Global hedge funds recorded an asset-weighted return on investment of −2.2 per cent over the March quarter of 2016, underperforming a balanced portfolio of global bonds and equities (Graph 2.13). This follows a 0.5 per cent return on investment over the December quarter for the sector and a return close to zero over 2015. The global hedge fund losses in the March quarter primarily stem from equity hedge funds, in particular those with large exposures to the technology and healthcare sectors. Funds focused on emerging markets did a little better, led by the outperformance of funds targeting Latin American securities amid a rebound of Brazilian equity prices. Investors made net withdrawals from hedge funds for the second consecutive quarter, marking the largest quarterly outflows since 2009. Overall, assets under management declined by 1.4 per cent over the quarter to US$2.9 trillion.

Foreign Exchange

In recent months, foreign exchange markets have primarily been influenced by the current and expected stance of monetary policy in the major advanced economies and an increase in commodity prices.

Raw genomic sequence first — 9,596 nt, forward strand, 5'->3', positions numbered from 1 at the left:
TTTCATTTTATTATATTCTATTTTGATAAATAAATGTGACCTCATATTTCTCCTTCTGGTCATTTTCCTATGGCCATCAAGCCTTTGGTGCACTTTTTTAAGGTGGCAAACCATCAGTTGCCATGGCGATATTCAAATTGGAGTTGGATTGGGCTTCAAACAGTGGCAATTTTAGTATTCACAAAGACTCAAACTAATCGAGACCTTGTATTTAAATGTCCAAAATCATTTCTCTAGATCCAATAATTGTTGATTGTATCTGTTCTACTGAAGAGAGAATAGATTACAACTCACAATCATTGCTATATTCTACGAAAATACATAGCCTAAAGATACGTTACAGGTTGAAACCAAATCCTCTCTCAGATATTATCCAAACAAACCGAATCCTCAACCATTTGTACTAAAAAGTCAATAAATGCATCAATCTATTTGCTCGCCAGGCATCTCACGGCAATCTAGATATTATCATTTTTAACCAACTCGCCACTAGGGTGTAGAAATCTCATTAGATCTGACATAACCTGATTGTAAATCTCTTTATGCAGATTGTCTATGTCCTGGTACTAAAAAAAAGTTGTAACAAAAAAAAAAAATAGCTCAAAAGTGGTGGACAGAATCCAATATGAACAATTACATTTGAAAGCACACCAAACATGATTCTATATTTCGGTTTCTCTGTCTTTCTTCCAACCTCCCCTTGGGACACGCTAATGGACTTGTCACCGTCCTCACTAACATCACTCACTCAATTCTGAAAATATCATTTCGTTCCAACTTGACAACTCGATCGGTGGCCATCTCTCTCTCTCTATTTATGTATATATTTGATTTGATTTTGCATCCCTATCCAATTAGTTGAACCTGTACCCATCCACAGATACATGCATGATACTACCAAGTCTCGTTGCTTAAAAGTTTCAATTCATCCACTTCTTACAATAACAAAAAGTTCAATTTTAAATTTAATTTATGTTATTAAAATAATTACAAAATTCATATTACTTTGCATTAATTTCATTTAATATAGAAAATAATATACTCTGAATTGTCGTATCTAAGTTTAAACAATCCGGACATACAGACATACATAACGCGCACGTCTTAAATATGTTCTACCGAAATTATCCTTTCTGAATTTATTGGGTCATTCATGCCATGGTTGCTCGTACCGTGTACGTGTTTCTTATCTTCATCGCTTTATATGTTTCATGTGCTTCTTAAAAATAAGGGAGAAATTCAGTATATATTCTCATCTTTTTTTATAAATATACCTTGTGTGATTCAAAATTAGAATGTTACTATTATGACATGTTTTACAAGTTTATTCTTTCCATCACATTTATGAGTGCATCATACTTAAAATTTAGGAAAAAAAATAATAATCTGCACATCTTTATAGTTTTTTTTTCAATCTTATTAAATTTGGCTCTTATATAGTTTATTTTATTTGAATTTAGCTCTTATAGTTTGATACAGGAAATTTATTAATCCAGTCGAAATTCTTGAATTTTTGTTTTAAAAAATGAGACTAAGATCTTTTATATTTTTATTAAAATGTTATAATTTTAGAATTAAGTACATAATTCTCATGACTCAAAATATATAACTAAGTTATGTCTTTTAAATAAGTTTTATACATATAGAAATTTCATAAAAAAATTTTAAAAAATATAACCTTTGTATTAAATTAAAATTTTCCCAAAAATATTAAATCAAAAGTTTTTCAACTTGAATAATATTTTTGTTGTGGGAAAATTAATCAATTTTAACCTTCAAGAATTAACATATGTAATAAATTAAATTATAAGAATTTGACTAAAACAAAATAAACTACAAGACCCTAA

On a trade-weighted basis, the US dollar appreciated by around 25 per cent between mid 2014 and late January 2016, but has since depreciated by 5 per cent (Graph 2.14; Table 2.3). The depreciation has occurred alongside the FOMC lowering its median projection for the federal funds rate and market participants' expectations for the timing of the next rate increase also being pushed back. The depreciation has generally been more pronounced against the currencies of commodity exporters.

The Japanese yen has moved within a wide range over recent months alongside changes in expectations about further policy easing by the BoJ. Between late January and mid April the yen appreciated sharply, partly reflecting speculation by market participants that the BoJ may be approaching its limit to ease policy further. However, the yen then depreciated alongside increasing expectations of additional policy easing by the BoJ at its April meeting. Following the BoJ's decision to leave its policy stance unchanged, the yen appreciated sharply. Overall, the yen has appreciated by 7 per cent on a trade-weighted basis and by 11 per cent against the US dollar since late January (Graph 2.15).